third quarter gdp that comes at 8:30 a.m. eastern time. we'll bring you the numbers and the instant market reaction. plus, we'll be breaking down the impact on the economic growth data on the markets and the election, too, because there's a political opponent to this when we are so close to the election, we'll be joined by former omb director jim nussle and jared bernstein who is the former economic adviser to vice president biden.
welcome back to "squawk box," everyone. the entire hockey season may be on ice at this point. the national hockey league players and owners failed to reach a new collective bargaining agreement by a deadline of last night. that deadline had been set by commissioner gary bettman who said that the league could not put on a full season of games once it passed, and with no agreement near it leaves open the possibility that the full season could be lost. the league is expected to issue an update on canceled games sometime today. when we return on "squawk," we've got the first read on economic growth in the third quarter. we're just a few minutes away from gdp numbers. economists expect growth of 1.8%. a, who's having a big tire event? your ford dealer. who has 11 major brands to choose from? your ford dealer. who's offering a rebate? your ford dealer. who has the low price tire guarantee... affording peace of mind to anyone who might be in the market for a new set of tires? your ford dealer. i'm beginning to sense a pattern. buy four select tires, get a $60 rebate. use the ford service credit credit card, get $60 more. that's up to $120.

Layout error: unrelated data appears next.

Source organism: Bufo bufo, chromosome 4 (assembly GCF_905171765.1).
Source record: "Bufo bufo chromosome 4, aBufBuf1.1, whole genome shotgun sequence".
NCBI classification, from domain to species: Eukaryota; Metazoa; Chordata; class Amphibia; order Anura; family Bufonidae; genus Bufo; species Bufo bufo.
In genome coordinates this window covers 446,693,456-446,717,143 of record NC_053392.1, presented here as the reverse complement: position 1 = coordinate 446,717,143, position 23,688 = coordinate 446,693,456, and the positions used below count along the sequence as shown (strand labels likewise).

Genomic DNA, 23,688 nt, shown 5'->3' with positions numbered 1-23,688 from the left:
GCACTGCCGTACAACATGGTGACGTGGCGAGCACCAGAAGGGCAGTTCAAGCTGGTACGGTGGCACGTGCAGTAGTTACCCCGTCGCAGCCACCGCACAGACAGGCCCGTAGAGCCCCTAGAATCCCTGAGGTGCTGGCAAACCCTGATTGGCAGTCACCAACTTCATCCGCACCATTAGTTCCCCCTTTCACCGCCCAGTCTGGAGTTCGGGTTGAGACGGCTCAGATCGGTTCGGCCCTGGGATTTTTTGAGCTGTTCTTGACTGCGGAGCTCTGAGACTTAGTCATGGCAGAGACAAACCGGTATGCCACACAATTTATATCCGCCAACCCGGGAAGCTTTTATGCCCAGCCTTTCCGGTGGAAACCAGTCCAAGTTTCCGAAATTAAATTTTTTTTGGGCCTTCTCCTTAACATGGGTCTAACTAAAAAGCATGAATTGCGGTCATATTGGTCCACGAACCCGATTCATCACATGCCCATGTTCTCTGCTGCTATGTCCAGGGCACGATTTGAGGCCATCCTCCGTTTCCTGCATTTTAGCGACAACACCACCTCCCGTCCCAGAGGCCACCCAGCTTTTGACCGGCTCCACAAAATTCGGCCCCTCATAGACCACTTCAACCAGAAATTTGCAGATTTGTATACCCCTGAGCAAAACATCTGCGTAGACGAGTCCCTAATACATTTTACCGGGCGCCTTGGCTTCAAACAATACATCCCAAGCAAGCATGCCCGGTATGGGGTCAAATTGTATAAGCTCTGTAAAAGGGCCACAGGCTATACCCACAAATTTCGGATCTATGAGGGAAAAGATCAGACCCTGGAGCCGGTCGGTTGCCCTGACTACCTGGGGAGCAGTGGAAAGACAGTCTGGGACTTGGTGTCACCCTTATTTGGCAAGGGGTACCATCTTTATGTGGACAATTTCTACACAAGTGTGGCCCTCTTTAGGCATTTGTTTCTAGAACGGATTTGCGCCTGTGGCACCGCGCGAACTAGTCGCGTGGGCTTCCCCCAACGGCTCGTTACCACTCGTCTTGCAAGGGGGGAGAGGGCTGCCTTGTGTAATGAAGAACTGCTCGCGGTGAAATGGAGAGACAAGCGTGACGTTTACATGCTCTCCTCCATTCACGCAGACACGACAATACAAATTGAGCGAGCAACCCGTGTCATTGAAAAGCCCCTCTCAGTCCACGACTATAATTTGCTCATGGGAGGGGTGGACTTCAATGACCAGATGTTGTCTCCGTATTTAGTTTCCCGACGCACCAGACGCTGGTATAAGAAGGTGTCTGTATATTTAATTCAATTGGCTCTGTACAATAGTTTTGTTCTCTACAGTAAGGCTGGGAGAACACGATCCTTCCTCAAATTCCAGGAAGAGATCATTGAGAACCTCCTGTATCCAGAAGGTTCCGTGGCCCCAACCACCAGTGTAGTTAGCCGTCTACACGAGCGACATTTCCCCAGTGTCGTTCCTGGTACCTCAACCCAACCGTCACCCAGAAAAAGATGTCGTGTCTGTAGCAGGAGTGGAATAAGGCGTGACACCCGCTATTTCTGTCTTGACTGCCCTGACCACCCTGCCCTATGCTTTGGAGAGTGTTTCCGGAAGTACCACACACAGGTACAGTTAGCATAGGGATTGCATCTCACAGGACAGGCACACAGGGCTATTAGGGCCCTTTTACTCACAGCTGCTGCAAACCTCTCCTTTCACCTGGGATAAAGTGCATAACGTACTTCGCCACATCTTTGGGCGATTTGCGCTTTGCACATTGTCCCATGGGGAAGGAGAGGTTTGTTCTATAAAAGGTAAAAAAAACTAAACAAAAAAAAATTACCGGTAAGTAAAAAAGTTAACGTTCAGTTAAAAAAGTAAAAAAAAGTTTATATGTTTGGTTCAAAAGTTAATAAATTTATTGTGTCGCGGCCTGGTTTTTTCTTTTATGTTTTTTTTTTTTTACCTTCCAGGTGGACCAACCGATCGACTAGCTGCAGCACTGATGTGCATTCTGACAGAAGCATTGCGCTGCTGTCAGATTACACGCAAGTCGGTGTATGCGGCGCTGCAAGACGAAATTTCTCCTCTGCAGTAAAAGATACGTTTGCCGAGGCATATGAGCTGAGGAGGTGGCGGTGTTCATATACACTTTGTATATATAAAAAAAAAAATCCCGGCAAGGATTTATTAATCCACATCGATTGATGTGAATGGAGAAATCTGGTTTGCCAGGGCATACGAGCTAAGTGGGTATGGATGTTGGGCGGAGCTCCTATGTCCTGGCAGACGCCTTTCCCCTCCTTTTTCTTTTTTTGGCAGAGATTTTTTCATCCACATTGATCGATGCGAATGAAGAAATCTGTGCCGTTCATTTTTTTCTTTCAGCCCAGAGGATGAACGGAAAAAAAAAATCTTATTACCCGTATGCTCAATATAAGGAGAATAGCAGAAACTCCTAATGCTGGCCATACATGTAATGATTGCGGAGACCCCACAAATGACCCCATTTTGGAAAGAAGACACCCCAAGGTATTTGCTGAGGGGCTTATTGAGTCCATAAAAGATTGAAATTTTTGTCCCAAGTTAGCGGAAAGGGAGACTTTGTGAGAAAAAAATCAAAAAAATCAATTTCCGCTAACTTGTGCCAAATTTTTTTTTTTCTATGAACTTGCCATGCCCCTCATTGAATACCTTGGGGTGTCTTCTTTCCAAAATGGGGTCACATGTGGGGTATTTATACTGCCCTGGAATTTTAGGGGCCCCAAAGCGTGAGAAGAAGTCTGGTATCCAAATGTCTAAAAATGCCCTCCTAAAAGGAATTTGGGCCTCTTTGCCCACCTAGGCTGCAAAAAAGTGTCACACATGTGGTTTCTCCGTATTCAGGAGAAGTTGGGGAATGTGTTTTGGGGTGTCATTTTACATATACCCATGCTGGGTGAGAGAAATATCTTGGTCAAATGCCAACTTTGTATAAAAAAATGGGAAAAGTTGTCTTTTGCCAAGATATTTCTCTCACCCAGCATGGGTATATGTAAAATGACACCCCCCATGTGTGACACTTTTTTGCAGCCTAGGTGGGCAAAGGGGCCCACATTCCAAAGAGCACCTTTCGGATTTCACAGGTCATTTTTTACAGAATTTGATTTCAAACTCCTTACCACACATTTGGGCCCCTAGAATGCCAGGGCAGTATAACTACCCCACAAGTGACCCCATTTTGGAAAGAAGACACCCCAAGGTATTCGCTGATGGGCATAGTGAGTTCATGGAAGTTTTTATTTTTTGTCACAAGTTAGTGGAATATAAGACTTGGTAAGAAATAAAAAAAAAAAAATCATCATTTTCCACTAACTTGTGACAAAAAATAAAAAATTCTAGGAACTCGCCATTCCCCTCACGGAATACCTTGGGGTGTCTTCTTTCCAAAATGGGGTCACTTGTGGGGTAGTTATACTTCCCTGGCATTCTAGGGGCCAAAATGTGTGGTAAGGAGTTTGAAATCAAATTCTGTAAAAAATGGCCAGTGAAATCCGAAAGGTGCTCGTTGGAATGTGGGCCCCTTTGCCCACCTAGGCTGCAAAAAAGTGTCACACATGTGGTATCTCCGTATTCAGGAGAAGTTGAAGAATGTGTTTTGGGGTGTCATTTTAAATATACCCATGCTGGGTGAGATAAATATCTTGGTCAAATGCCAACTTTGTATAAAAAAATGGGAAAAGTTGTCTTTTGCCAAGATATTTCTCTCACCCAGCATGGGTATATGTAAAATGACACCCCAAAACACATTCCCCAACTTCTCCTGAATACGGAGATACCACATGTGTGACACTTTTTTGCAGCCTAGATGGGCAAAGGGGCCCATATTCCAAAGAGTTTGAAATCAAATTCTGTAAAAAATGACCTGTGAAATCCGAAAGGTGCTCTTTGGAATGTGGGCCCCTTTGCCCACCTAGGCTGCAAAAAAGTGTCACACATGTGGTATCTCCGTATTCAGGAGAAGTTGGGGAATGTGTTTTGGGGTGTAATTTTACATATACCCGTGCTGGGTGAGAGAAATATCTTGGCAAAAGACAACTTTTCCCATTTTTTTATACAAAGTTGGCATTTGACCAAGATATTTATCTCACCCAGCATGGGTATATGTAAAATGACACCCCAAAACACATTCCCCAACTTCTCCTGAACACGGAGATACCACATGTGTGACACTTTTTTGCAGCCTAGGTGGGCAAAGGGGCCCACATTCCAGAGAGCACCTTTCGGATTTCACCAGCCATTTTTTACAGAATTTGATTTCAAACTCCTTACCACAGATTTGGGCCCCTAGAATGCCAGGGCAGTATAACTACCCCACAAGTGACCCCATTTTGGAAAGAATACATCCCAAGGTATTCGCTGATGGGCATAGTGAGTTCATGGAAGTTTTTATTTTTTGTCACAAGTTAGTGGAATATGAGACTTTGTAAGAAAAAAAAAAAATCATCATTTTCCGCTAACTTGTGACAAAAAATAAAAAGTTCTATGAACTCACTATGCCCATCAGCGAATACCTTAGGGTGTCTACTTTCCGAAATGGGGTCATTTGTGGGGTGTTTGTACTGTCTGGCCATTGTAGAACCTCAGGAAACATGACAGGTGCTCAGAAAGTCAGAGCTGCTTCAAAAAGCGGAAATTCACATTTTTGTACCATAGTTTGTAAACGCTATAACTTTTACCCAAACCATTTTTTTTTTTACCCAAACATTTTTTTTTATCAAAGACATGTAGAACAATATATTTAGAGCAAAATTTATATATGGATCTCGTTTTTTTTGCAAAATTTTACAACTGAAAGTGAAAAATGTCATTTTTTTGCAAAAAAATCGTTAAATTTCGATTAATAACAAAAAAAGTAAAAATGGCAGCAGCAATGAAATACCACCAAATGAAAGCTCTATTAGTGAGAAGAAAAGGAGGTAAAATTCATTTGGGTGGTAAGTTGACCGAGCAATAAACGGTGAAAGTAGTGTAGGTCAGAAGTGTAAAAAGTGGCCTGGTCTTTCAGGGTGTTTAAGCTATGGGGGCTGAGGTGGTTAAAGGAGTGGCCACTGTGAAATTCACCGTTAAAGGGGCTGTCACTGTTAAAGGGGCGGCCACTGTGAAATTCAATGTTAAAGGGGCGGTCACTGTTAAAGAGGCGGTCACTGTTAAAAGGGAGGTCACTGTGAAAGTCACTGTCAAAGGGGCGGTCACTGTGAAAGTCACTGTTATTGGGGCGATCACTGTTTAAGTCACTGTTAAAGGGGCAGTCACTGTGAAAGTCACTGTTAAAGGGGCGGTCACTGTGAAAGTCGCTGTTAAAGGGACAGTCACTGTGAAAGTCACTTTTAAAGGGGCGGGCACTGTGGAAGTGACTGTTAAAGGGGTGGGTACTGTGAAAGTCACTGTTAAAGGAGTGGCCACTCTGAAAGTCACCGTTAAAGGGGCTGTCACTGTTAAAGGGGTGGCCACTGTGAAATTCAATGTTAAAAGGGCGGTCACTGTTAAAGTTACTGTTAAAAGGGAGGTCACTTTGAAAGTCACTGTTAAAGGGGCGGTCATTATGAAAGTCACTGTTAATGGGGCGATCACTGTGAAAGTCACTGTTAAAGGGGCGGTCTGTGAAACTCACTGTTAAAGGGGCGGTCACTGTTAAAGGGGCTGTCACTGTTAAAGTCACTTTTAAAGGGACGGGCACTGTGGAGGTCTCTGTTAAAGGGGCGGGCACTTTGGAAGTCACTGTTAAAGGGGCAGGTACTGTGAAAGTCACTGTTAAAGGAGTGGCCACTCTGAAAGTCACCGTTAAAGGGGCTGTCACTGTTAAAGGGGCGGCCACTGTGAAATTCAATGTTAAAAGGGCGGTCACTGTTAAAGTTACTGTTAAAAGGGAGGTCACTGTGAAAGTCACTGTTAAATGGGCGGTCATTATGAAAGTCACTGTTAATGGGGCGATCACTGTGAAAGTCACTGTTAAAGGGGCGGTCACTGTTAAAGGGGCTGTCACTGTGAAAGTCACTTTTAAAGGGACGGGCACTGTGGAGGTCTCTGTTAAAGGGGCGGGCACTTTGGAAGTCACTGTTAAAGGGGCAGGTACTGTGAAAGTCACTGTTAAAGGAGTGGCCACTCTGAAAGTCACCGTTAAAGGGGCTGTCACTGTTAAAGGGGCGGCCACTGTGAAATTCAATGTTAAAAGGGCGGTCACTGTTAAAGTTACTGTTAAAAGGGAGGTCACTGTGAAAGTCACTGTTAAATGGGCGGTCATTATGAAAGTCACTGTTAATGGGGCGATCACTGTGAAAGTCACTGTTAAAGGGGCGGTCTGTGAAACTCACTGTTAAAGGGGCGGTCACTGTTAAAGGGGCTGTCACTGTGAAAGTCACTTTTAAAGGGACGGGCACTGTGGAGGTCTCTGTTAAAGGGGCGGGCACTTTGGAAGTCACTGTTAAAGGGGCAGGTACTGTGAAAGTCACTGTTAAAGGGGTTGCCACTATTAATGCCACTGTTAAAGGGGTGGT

welcome back to "squawk box" this morning. we are just seconds away from third quarter gdp numbers. economists looking for growth of 1.8%. before we do that let's look at u.s. equity futures, red arrows across the board. dow would open un41 points and the nasdaq off 6 and the s&p 500 also off as well. let's get to rick santelli who is standing by at the cme in chicago and steve liesman in the studio, rick, got the numbers coming out? >> andrew, yes, this will be a very big number, you know, even
though some say it's backward looking, 2%. 2%, our first look at third quarter gdp, 2.0, 2%, annualized growth rate, we are coming off a quarter of annualized growth rate of 1.3%. consumption pretty much in line. a jump from the last look at 1.5%, it's currently 2.0%, a little light, we were expecting 2.1% to 2.2%, price index, that zoomed. this is really the news. the gdp price index moved to 2.8%, 0.8 more than the last look in the second quarter and it's definitely about a half to three-quarters of 1% higher than expectation. if we look at the personal consumption expenditure, core, quarter over quarter, at 1.3% that's actually a little bit on the light side, it matches expectations. the aftermath which really counts in the marketplace, very little.